Statistical inference involves using data from a sample to draw conclusions about a wider population. Given a partly specified statistical model, in which at least one parameter is unknown, and some observations for which the model is valid, it is possible to draw inferences about the unknown parameters and hence about the population from which the sample is drawn. As such, inference
underpins all aspects of statistics. However, inference can take different forms. It may be adequate to provide a point estimate of a parameter, i.e. a single number. More usually, an interval is required, giving a measure of precision. It may also be necessary to test a pre-specified hypothesis about the parameter(s). These forms of inference can all be considered as special cases of the use of a decision function.
There are a number of different philosophies about how these inferences should be drawn, ranging from that which says the sample contains all the information available about a parameter (likelihood), through that which says account should be taken of what would happen in repeated sampling (frequentist), to that which allows the sample to modify prior beliefs about a parameter’s value (Bayesian).
This Module aims to explore these approaches to parametric statistical inference, particularly through application of the methods to numerous examples.
Aims and Objectives
Having successfully completed this module you will be able to:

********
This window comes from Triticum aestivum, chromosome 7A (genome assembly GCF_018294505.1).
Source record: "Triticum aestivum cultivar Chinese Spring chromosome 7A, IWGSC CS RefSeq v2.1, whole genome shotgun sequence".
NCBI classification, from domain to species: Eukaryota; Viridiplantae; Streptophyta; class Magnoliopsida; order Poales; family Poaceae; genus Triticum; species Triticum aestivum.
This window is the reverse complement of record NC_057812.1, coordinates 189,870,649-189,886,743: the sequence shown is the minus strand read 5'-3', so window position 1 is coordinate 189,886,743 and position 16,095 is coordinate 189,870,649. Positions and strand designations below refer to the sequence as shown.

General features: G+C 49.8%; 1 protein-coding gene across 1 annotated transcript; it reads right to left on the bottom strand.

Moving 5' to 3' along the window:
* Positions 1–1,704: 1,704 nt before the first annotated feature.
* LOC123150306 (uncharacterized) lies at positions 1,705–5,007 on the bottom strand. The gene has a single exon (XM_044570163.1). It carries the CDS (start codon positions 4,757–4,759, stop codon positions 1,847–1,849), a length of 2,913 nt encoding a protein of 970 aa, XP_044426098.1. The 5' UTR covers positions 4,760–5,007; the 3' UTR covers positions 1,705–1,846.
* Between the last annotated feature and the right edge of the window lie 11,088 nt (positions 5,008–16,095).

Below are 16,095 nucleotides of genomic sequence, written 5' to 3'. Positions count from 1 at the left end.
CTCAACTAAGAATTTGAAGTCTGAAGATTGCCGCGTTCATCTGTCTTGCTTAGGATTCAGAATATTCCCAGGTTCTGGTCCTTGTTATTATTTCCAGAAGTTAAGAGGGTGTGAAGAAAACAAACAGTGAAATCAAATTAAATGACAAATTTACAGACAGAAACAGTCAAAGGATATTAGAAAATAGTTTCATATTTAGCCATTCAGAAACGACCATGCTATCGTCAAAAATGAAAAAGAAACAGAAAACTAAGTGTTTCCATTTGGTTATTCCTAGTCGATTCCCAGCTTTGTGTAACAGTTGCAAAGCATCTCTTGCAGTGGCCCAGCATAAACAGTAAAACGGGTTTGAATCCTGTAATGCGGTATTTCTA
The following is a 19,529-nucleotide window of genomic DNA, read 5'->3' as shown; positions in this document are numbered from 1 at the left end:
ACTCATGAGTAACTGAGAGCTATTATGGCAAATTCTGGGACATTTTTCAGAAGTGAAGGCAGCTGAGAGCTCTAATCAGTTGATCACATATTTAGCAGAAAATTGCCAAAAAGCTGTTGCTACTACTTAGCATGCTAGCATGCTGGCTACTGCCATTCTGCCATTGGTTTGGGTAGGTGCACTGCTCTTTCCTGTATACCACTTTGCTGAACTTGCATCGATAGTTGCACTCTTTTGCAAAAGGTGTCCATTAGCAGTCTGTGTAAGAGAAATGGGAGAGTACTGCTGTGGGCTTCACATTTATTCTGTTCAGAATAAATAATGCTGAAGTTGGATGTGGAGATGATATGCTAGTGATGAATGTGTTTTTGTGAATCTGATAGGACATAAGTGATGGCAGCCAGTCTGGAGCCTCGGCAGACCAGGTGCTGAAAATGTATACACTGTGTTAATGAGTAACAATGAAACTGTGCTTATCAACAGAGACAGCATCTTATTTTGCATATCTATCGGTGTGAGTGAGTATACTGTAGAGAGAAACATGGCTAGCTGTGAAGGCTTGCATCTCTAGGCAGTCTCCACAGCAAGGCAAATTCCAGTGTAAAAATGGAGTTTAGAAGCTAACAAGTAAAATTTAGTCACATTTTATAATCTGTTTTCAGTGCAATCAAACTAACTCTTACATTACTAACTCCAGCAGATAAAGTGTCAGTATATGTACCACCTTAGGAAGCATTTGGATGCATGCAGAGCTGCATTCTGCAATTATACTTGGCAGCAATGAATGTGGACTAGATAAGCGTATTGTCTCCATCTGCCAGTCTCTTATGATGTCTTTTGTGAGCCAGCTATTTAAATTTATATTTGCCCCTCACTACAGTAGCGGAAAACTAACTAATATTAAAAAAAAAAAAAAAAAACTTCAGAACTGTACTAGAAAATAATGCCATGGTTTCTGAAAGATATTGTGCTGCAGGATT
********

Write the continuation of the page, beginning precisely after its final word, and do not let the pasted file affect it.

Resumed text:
- Demonstrate knowledge and understanding of: Test a hypothesis concerning the distribution of a random variable; Evaluate different estimators using their theoretical properties; Understand how to update the prior distribution to obtain the posterior distribution in a Bayesian analysis, and be able to apply this knowledge to simple conjugate analyses
- Derive suitable point estimators of the parameters of the distribution of a random variable and give a measure of their precision
- Appreciate the differences between inference paradigms and how they can be embedded in decision theory
- Use computational methods to obtain and evaluate estimators
Sufficiency and the factorisation theorem
Maximum Likelihood Estimation (MLE)
Cramer-Rao lower bound
Minimum Variance Unbiased Estimators (MVUE)
Uniformly most powerful test
Likelihood ratio test
Numerical solutions to Maximum Likelihood Estimation – Newton-Raphson and Fisher Scoring
Re-sampling methods – Jacknife and Bootstrap
Prior and posterior distributions
Uniform and conjugate prior distributions
Loss functions and risk functions
Learning and Teaching
Teaching and learning methods
Lectures, problem classes, coursework, exercises, private study
|Total study time||150|
Resources & Reading list
Lee PM (2004). Bayesian Statistics : An Introduction. Arnold.
Mukhopadhyay H (2006). Introductory Statistical Inference. Chapman & Hall/CRC.
Young GA & Smith RL (2005). Essentials of Statistical Inference. Cambridge University Press.
Garthwaite OH, Jolliffe IT & Jones B (2002). Statistical Inference. Oxford Science Publications.
50% written assessment, 50% coursework
Referral arrangements: Written assessment
This is how we’ll give you feedback as you are learning. It is not a formal test or exam.Assignments and problem sheets
This is how we’ll formally assess what you have learned in this module.
This is how we’ll assess you if you don’t meet the criteria to pass this module.
Repeat type: Internal & External